All right, Cripple Creekers.
We are going to play the third, and most
version of Cripple Creek, here, and this
has some elements of Texas style,
has some elements of Bluegrass, all kinds
of fun stuff.
In this third iteration of Cripple Creek.
So again, a few more notes.
We're going to do some of this.
groups of threes, two groups of threes,
and then some separates.
That kind of thing.
I'm gonna work that in, and again, on B
part, we're gonna go back to.
With a little twist on the notation.
I'll play it for you with the medium
guitar backup track here.
Let's go back and get this here.
Can you hear this?
>> [INAUDIBLE] medium.
>> What did I tell you?
Okay, so that's a medium tempo version.
I think you can pick up a lot from that.
And we're gonna, also gonna have a PDF
with the bowings and the new notes.
So I'll just.
Go ahead and play this.
You can have a look at the fingering.
There's some tricky stuff.
Definitely going for
a little bit more contemporary blue grass
stylings in some of this.
So we again start with still.
Right, but we're just decorating.
Now that's the first phrase.
And there's the second phrase.
So we got.
So, put those together.
And then the second, second half is.
This is where it gets interesting.
So we start with the C-sharp.
Put our first finger right up behind it.
Play a B sharp.
Just try to.
a b sharp also happens to be a C natural.
But I'm thinking of it as a B sharp
because my first finger is playing it.
That's the only reason.
If I was writing it,
I wouldn't have to use as many accidentals
and make the page look complicated.
we have a fourth finger over there.
then we bring that second finger down to
So we've started there.
then the first finger of course comes back
to B-natural too, so.
All right, so
that's the whole second half.
Very a little bit complicated, but fun as
I would practice that part, that might be
the hardest part in the whole tune.
then that goes right into the next part
Right so that's how that goes.
It's got a second ending where it merely
So it just does that.
So I would cycle this.
In fact I might even take a smaller piece
Keep adding notes.
All right, untill your comfortable with
the whole thing.
Second part this is not so difficult.
Again we're going back and forth between.
The C sharp and the C natural.
We could try even more of an ornament.
Trick is to stay relaxed, not.
Tense up when we're trying to, we don't
wanna spasm this,
we just wanna let it roll comfortably.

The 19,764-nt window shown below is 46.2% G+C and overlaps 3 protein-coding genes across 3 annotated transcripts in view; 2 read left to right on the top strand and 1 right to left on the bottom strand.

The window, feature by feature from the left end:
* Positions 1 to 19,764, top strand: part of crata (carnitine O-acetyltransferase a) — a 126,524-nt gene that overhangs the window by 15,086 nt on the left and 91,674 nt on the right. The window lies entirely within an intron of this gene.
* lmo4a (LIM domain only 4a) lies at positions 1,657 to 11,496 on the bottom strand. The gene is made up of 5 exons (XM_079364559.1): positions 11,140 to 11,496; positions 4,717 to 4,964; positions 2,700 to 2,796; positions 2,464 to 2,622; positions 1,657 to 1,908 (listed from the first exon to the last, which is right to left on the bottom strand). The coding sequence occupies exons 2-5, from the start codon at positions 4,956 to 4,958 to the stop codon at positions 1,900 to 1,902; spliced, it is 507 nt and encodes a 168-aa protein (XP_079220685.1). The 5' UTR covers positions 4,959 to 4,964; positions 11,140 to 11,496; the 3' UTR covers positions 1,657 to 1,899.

And then push out.
Fourth finger unison with E string.
We can play it either way.
Or in the conventional way.
Either way, it's all good.
It's Cripple Creek, it's a fiddle tune.
It can be played in a lot of different
So that is our fingering.
We're start, we're with the bowing.
Okay, that's three.
And then we do a bow on.
Last two notes of that first part.
And that, so we can end up.
And then three more.
then we're all, separate bows, it has a
great sound, when it's up to speed
So that's interesting way of bowing.
then we're back to the standard shuffle on
the second part.
Just like the first part.
Except we have a pause.
We don't keep going up.
And then, of course.
Actually, that's where we tie.
So, then we have.
So, those, keep those separate.
That's kind of a nice way to do it,
because we really come into the next part,
separate bows, and it sounds really good,
it kinda just keeps it driving, you know,
All right, so.
That's the bowing for this, this tune.
I'll play this a little faster.
You can kinda hear how it comes together,
a little better.
Let's see, let's try let's try the fast
We have four different speeds on this.
And this is the fastest speed.
This is the third version of
Cripple Creek, here we go, now.
Cripple Creek, fast.
So, that kinda got,
went off into improvisation land at the
You're welcome to investigate that and
anybody wants to transcribe that or
look at that, that's also part of Cripple
the ongoing saga of Cripple Creek.
So, enjoy, enjoy the new version and
congratulate yourself on
quite a journey from the headwaters, to
where Cripple Creek
joins some larger river, perhaps, the
Missouri, or the New River.
Something like that.
The great, stream of bluegrass fiddle.